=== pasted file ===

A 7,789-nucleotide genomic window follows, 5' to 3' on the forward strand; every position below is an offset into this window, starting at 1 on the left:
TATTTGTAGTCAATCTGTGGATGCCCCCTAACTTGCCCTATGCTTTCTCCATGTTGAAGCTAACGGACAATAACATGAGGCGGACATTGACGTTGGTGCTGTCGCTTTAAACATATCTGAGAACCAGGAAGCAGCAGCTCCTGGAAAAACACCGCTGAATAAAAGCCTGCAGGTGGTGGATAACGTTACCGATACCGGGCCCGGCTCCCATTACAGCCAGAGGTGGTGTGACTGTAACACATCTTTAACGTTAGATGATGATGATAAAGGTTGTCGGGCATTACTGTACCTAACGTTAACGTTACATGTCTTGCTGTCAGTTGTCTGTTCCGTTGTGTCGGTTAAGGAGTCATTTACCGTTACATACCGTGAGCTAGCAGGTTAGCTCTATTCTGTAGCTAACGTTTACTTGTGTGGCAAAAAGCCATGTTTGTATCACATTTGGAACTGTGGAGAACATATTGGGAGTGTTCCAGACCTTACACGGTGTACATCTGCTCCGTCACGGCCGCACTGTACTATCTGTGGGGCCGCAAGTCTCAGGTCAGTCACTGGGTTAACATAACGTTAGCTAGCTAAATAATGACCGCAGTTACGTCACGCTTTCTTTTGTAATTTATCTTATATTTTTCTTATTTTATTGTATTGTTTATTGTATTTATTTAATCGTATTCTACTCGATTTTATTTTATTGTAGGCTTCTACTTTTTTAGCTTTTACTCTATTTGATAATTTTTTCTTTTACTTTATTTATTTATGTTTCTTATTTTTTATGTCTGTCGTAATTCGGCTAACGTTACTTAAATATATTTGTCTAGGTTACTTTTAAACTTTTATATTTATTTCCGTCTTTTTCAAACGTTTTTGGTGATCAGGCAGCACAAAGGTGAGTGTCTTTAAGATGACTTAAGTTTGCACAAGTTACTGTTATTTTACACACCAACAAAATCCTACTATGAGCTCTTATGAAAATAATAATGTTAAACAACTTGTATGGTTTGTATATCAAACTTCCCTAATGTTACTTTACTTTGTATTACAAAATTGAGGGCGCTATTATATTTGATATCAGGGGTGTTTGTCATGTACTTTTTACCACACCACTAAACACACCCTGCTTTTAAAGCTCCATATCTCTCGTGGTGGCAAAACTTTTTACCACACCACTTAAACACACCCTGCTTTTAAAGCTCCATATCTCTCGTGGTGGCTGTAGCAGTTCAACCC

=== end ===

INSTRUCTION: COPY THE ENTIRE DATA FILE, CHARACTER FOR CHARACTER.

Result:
A 7,789-nucleotide genomic window follows, 5' to 3' on the forward strand; every position below is an offset into this window, starting at 1 on the left:
TATTTGTAGTCAATCTGTGGATGCCCCCTAACTTGCCCTATGCTTTCTCCATGTTGAAGCTAACGGACAATAACATGAGGCGGACATTGACGTTGGTGCTGTCGCTTTAAACATATCTGAGAACCAGGAAGCAGCAGCTCCTGGAAAAACACCGCTGAATAAAAGCCTGCAGGTGGTGGATAACGTTACCGATACCGGGCCCGGCTCCCATTACAGCCAGAGGTGGTGTGACTGTAACACATCTTTAACGTTAGATGATGATGATAAAGGTTGTCGGGCATTACTGTACCTAACGTTAACGTTACATGTCTTGCTGTCAGTTGTCTGTTCCGTTGTGTCGGTTAAGGAGTCATTTACCGTTACATACCGTGAGCTAGCAGGTTAGCTCTATTCTGTAGCTAACGTTTACTTGTGTGGCAAAAAGCCATGTTTGTATCACATTTGGAACTGTGGAGAACATATTGGGAGTGTTCCAGACCTTACACGGTGTACATCTGCTCCGTCACGGCCGCACTGTACTATCTGTGGGGCCGCAAGTCTCAGGTCAGTCACTGGGTTAACATAACGTTAGCTAGCTAAATAATGACCGCAGTTACGTCACGCTTTCTTTTGTAATTTATCTTATATTTTTCTTATTTTATTGTATTGTTTATTGTATTTATTTAATCGTATTCTACTCGATTTTATTTTATTGTAGGCTTCTACTTTTTTAGCTTTTACTCTATTTGATAATTTTTTCTTTTACTTTATTTATTTATGTTTCTTATTTTTTATGTCTGTCGTAATTCGGCTAACGTTACTTAAATATATTTGTCTAGGTTACTTTTAAACTTTTATATTTATTTCCGTCTTTTTCAAACGTTTTTGGTGATCAGGCAGCACAAAGGTGAGTGTCTTTAAGATGACTTAAGTTTGCACAAGTTACTGTTATTTTACACACCAACAAAATCCTACTATGAGCTCTTATGAAAATAATAATGTTAAACAACTTGTATGGTTTGTATATCAAACTTCCCTAATGTTACTTTACTTTGTATTACAAAATTGAGGGCGCTATTATATTTGATATCAGGGGTGTTTGTCATGTACTTTTTACCACACCACTAAACACACCCTGCTTTTAAAGCTCCATATCTCTCGTGGTGGCAAAACTTTTTACCACACCACTTAAACACACCCTGCTTTTAAAGCTCCATATCTCTCGTGGTGGCTGTAGCAGTTCAACCC